Open Banking: How to realise the benefit for mortgages
Prove who you are, what you earn, and your source of funds. A bank is only one part of the house-buying journey, and it’s not the fun part. Mortgage applications are typically lengthy and time consuming, eating into a customer’s most valuable asset: time.
Open Banking provides banks the opportunity to give customers some of those precious hours back, whilst satisfying their credit risk, fraud and regulatory requirements. This new technology encourages competition, empowering customers to shop around with their transaction data; potentially to be used by third parties and banks to offer better deals.
Cloud: Banks won’t benefit until they embrace Agile
As our banking clients look to expand their IT estate to the public cloud, we are finding them increasingly aware of the real benefit of doing so: rather than purely a cost play, cloud is an agility enabler of fundamental relevance to the digital agenda. However, without the adoption of Agile ways of working at the grassroots level, banks may gain nothing from cloud to help them compete in the digital age.
Open Banking – Embracing the new banking paradigm
Customer-centricity is a term that has been around banking for years. However, the flood of new entrants into the banking market is a tell-tale sign of an old problem; major banks are still not addressing customers’ needs and building trusting relationships. The gap between customer expectations and banks’ responses to how banking services should be provided has continued to widen. This is exacerbated by the highly personalised experience customers are receiving from service providers in other industries. In addition, regulators have noticed that consumers are getting a bad deal and have intervened with Open Banking and PSD2; a clear indictment for all major players in the financial services market.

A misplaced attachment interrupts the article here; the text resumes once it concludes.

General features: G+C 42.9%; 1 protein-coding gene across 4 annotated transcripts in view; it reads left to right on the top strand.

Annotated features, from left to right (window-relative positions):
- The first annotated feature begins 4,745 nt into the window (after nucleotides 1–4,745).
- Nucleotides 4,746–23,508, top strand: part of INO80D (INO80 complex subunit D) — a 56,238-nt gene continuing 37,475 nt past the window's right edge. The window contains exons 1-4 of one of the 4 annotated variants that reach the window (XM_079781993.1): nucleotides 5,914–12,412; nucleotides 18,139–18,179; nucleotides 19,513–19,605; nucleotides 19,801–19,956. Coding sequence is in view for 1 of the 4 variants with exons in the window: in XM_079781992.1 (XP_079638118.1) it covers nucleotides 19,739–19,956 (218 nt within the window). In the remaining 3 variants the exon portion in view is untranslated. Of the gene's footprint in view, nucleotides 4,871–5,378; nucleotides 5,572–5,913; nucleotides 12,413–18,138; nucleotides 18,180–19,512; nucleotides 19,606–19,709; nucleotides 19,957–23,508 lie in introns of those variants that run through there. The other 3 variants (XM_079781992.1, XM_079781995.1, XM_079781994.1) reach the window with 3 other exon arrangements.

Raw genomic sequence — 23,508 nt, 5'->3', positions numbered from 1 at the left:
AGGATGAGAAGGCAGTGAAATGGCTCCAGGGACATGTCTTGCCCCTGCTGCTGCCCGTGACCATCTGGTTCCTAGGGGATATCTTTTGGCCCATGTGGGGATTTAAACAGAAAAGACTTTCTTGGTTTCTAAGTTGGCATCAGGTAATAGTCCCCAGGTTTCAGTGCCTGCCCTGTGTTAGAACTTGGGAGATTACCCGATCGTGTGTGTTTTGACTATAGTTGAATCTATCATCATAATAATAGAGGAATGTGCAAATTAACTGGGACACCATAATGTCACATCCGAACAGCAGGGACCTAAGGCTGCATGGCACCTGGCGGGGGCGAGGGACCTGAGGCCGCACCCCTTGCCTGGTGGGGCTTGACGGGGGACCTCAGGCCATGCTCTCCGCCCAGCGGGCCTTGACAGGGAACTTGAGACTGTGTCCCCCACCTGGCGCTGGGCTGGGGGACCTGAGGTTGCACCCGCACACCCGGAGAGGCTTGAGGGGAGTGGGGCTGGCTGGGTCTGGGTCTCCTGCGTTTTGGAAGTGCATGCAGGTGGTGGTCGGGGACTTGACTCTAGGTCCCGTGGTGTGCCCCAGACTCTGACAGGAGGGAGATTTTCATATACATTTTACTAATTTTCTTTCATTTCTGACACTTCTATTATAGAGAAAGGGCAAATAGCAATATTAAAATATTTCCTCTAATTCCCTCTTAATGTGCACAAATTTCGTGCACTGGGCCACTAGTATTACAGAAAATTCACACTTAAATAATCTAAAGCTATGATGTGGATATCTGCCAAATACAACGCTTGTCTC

ESG reporting: Improving performance and perceptions
Environmental, Social and Governance (ESG) factors, which relate to ethical and sustainable practices, have recently risen to prominence within the financial industry. Led by the existential threat of climate change, financial crises and demographic shifts, investors have become acutely aware that ESG factors impact asset values.
Digital Distrust: Change Management in the AI era
The wide-scale adoption of Artificial Intelligence (AI) is accelerating in financial services, with firms already using AI for customer services chatbots, fraud detection, and trading to name but a few.
For banking executives who have struggled to restore profitability in the aftermath of the financial crisis, AI is a welcome ray of hope to achieve cost-reduction targets. Past CEOs of Deutsche Bank and Citigroup have publicly commented on the potential to replace 30-50% of the workforce with AI solutions.
Operational resilience: Preparing for failure
Over the last 10 years, regulators have focused on improving the financial resilience of banks. As a result, banks now hold more capital, along with more liquidity, than ever before – a measure that has significantly reduced the risk of any individual bank threatening the stability of the wider financial system.